And exactly why does raw speed matter anyhow? A local home server surely doesn't need raw speed, and other more demanding tasks are probably ill suited for any PCI-Mac-era box anyhow.
Yep, even just to listen to music off my PM8500 with the Sonnet ATA100 I have to slow down the ATA card's processor via Sonnet's AV control panel tool in order to match the slow 8500 system bus speed. With B&W's selling for as little as $50 these days, it's hard to justify upgrading any of the older machines anymore. The old "why bother?" question arises again and again.
All of the infra-red Macs use IDE w/SCSI CD-ROM's, as well as some of the clones that have the same architecture. The beigie G3 and later all use IDE exclusively.
If you plan on running OS 9 or earlier look for an ATA33 card made by ProMax called the TurboMax33. They can be found cheap and work well.
But as mentioned about the B&W's, I can't see buying anything but a B&W G3 unless the Mac is dirt cheap. I've had several B&W's and I'm sold on the performance for the dollar.
In my case, speed is not a factor. I just have a 120G and several 6G drives that need a good home. I will explore some of the options suggested here (like the TurboMax). I will drop a few SCSI drives in for the things where speed may be a concern.
The intended purpose of this machine is to run AppleShare IP. I will cache large files and backups that I am not ready to burn to disk and other misc debris on the IDE drives. The OS and any high use apps will be SCSI. -- unless I come across a better machine to host the IDE drives.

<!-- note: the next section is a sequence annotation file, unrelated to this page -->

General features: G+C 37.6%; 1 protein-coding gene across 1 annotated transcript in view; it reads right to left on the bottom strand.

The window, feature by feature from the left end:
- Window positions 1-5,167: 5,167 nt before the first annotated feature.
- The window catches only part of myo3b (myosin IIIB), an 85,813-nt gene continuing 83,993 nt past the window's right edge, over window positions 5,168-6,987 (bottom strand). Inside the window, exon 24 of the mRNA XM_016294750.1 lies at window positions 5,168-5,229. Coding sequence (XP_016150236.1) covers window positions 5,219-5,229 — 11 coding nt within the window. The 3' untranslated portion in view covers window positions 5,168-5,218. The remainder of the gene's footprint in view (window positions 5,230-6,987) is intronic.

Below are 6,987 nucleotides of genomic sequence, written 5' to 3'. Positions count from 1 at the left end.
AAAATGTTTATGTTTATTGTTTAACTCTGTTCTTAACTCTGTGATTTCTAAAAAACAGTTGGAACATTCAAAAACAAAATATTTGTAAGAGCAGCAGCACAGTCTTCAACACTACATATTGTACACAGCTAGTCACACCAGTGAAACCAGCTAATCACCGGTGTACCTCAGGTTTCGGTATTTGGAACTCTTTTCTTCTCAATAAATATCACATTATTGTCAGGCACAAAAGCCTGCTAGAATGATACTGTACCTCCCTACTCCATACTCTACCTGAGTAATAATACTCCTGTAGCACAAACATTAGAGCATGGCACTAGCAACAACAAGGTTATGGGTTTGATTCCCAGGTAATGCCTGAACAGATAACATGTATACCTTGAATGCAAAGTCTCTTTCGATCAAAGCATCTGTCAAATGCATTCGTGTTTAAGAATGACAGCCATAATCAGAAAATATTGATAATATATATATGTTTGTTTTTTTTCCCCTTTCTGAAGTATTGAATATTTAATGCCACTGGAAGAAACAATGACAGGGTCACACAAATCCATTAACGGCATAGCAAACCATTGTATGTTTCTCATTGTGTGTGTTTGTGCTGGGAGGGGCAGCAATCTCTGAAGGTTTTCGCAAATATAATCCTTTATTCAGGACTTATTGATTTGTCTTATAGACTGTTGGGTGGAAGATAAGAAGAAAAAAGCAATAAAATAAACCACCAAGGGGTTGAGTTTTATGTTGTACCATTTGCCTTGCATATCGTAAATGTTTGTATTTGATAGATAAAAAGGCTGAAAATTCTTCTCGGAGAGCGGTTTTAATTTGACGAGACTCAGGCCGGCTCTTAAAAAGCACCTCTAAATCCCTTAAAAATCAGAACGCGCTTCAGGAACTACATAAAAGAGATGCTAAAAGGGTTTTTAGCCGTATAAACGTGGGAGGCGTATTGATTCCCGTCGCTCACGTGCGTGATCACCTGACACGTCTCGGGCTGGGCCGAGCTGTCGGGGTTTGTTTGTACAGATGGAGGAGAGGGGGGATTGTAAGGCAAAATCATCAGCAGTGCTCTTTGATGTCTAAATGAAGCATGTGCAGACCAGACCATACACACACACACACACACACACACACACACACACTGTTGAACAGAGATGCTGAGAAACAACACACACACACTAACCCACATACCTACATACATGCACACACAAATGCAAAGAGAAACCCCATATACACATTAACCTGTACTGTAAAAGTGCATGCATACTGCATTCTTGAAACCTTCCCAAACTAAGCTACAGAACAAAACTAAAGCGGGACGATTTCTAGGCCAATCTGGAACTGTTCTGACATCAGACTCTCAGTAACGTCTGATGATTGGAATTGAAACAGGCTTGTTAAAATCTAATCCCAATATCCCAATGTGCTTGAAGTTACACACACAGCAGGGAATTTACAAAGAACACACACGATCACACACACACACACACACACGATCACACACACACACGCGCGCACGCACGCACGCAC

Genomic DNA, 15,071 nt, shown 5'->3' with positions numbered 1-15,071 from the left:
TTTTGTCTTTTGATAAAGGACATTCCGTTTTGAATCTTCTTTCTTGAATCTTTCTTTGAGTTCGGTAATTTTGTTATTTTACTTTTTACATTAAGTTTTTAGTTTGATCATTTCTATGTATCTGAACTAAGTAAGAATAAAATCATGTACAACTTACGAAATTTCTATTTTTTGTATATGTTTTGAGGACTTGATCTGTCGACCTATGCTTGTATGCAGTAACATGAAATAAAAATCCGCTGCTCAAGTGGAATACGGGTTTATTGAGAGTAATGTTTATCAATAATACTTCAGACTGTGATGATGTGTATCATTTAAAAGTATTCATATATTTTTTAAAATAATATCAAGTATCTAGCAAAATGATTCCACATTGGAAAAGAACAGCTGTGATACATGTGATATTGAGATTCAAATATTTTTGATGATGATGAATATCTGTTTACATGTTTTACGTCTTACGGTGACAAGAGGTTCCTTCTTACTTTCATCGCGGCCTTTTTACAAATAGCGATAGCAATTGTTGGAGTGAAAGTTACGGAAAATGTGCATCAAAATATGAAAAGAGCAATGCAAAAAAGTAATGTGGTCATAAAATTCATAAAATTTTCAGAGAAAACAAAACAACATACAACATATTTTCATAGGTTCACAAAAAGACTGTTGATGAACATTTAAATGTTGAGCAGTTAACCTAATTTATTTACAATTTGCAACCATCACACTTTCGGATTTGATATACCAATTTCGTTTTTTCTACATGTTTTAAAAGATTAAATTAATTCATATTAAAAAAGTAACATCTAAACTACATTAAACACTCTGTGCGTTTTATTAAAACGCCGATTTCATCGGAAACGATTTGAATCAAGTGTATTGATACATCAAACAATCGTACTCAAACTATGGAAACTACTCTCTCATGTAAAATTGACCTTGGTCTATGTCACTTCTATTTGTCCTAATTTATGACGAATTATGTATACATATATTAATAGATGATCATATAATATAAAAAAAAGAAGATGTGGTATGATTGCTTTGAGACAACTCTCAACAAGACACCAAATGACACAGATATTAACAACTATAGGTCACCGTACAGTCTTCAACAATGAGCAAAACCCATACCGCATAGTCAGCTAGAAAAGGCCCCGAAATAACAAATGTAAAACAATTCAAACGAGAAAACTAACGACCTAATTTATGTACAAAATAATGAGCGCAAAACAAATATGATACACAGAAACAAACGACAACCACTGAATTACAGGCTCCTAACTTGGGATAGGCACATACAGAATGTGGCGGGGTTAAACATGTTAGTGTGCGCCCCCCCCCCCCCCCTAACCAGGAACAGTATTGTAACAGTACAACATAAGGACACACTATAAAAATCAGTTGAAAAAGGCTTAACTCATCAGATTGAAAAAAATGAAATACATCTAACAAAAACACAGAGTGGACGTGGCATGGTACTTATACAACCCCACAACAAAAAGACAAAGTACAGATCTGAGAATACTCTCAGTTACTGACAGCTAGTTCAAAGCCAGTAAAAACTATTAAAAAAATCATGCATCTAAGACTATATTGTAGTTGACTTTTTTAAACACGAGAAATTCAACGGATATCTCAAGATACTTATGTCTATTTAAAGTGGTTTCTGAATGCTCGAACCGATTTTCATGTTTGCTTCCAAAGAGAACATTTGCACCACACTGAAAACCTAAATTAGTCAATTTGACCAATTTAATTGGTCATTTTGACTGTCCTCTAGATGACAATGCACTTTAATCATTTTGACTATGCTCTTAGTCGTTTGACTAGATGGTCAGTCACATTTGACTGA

I would be willing to trade them for good SCSI drives with good space.
You might want to check and see if *any* PCI card will allow all 120 gigs to be recognized. I have no direct personal knowledge either way. It's just something you don't want to discover somewhere downstream.
All PCI - ATA cards will fully recognize a 120GB HD, it's the larger-than-137GB drives that fail to be seen in their entirety when attached to older ATA adapters. All Mac internal ATA busses will recognize all 120 gigs as well.
Not what DDTM asked, but . . . But for big(ger) fulltime server storage you can't beat the oldtime fullsize SCSI drives. Dunno about current availability, but I've had a solid 24/7/365 use of my 6 Seagate Elite drives, the 3 x 23 giggers have about 4 years service so far, the 3 x 47 giggers about 3 years. All reside in external cases for best cooling, errr, plus the fact they don't fit inside most Macs, including my trusty PM9500 server. Those 47GB Elites were cheap when I got 'em (mebbe $20 each?) and are sure to be even cheaper nowadays. eBay for seagate elite, and check the Search title and description box. Right now I see one vendor has 47 giggers for ~US$24 shipped.